A. A cement based adhesive should be used to fix natural stone, granite, limestone, marble, travertine and similar tiles. Consideration should be made as to whether a white cement based adhesive should be used when fixing lighter coloured tiles to avoid staining. ‘Solid Bed’ fixing is recommended, this is where a ribbed bed of adhesive is applied to the floor with a notched trowel and the back of the tile is ‘buttered’ with adhesive. Twisting and pushing the tile into place will provide near to 100% adhesive coverage (bedding) and support to the tile. Solid Bed Fixing is especially important when using tiles that may contain natural voids that can collapse given time.

Q. What is Travertine?
A. Travertine is a type of limestone, it has been used in Italy as early as Roman times. It has a very low density, in its natural state is full of holes and voids, these are often filled with synthetic resins on the surface. Even high quality travertines can have voids and holes throughout. The ‘Solid Bed’ fixing technique as described above must be employed in order to provide sufficient support.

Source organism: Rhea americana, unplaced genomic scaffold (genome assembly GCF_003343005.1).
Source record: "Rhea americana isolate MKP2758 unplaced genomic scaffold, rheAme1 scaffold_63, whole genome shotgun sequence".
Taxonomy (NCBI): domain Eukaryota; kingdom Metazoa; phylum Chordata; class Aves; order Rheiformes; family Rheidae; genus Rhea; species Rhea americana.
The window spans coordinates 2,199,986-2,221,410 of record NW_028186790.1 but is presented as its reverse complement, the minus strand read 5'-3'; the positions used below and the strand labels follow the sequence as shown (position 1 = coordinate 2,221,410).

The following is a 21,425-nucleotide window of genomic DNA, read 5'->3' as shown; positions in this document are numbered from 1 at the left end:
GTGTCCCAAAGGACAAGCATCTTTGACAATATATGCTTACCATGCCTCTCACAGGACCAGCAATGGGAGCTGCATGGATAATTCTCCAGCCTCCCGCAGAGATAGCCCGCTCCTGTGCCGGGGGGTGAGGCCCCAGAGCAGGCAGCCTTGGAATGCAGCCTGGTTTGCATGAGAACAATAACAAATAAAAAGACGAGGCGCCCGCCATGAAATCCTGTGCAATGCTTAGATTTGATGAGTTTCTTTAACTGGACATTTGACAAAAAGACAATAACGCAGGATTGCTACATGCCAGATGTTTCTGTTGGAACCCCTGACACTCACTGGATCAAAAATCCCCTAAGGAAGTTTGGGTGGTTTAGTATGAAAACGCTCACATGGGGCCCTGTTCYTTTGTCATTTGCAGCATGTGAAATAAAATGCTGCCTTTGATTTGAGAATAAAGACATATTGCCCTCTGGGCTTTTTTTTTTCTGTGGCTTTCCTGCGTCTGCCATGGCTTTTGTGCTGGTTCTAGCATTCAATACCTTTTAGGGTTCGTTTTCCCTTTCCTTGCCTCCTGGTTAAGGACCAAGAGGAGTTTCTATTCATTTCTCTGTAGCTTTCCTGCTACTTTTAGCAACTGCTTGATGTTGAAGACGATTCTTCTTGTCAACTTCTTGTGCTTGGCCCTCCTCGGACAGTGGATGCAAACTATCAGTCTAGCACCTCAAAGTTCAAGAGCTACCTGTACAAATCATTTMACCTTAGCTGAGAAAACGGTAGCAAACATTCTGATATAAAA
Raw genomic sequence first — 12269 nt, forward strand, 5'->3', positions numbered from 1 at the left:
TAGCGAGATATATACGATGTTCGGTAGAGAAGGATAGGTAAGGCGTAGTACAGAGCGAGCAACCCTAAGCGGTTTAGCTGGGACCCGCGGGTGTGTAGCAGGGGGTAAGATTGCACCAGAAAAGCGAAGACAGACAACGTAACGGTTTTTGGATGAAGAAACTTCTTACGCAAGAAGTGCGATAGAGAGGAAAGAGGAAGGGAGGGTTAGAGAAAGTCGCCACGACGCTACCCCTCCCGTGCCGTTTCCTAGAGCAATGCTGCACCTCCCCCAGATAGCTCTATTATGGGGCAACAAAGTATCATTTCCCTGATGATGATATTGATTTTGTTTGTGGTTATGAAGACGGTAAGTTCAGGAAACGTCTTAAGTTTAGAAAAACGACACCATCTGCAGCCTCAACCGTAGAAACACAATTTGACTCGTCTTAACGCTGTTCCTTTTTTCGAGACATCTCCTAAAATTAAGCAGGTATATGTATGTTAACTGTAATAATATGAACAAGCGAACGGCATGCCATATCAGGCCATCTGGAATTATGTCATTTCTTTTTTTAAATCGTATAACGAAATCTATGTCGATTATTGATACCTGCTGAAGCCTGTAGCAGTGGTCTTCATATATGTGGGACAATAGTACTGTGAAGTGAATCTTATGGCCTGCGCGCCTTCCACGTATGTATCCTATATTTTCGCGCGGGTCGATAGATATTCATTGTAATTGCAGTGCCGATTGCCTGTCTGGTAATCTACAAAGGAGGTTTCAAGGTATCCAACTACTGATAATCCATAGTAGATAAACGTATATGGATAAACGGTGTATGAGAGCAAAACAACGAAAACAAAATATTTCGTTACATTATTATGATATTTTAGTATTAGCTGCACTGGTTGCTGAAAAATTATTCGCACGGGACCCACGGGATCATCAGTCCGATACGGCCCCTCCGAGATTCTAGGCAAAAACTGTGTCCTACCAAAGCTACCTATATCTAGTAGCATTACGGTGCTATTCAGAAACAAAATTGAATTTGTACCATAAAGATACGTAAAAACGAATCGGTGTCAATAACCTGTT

Q. When can I use dot and dab fixing?
A. You can’t. The practice of dot and dab fixing is not recognised. This entails applying 5 blobs of adhesive (one in each corner and one in the centre) to the tile. This does not provide enough adhesive coverage or support to the tile.

Q. Can I use PVA as a primer before tiling?
A. No. PVA is a bonding aid for plasterers and it is not water resistant. Either an acrylic type primer or SBR should be use to prime porous surfaces before the application of tile adhesive.

Q. Do plaster walls need priming before tiling?
A. Yes. When using cement based adhesive, porous backgrounds should be primed with an appropriate primer. When using a ready mixed adhesive; priming is not required unless the surface is dusty or shiny.

There are no products to list in this category.